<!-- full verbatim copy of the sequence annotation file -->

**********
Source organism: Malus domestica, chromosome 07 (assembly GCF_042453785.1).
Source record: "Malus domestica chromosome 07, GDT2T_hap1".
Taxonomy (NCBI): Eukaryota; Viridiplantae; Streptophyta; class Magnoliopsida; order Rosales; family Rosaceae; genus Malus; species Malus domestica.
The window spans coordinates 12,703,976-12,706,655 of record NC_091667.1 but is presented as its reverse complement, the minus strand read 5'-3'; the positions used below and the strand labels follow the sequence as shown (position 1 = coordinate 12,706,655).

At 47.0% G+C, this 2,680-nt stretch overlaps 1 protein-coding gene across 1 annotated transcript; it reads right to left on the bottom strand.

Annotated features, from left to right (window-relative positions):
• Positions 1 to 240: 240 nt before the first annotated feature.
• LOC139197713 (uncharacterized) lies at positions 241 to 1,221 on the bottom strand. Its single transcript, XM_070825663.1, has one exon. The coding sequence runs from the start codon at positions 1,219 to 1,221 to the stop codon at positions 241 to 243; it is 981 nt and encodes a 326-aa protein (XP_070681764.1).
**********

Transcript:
Source organism: Malus domestica, chromosome 07 (assembly GCF_042453785.1).
Source record: "Malus domestica chromosome 07, GDT2T_hap1".
Taxonomy (NCBI): Eukaryota; Viridiplantae; Streptophyta; class Magnoliopsida; order Rosales; family Rosaceae; genus Malus; species Malus domestica.
The window spans coordinates 12,703,976-12,706,655 of record NC_091667.1 but is presented as its reverse complement, the minus strand read 5'-3'; the positions used below and the strand labels follow the sequence as shown (position 1 = coordinate 12,706,655).

At 47.0% G+C, this 2,680-nt stretch overlaps 1 protein-coding gene across 1 annotated transcript; it reads right to left on the bottom strand.

Annotated features, from left to right (window-relative positions):
• Positions 1 to 240: 240 nt before the first annotated feature.
• LOC139197713 (uncharacterized) lies at positions 241 to 1,221 on the bottom strand. Its single transcript, XM_070825663.1, has one exon. The coding sequence runs from the start codon at positions 1,219 to 1,221 to the stop codon at positions 241 to 243; it is 981 nt and encodes a 326-aa protein (XP_070681764.1).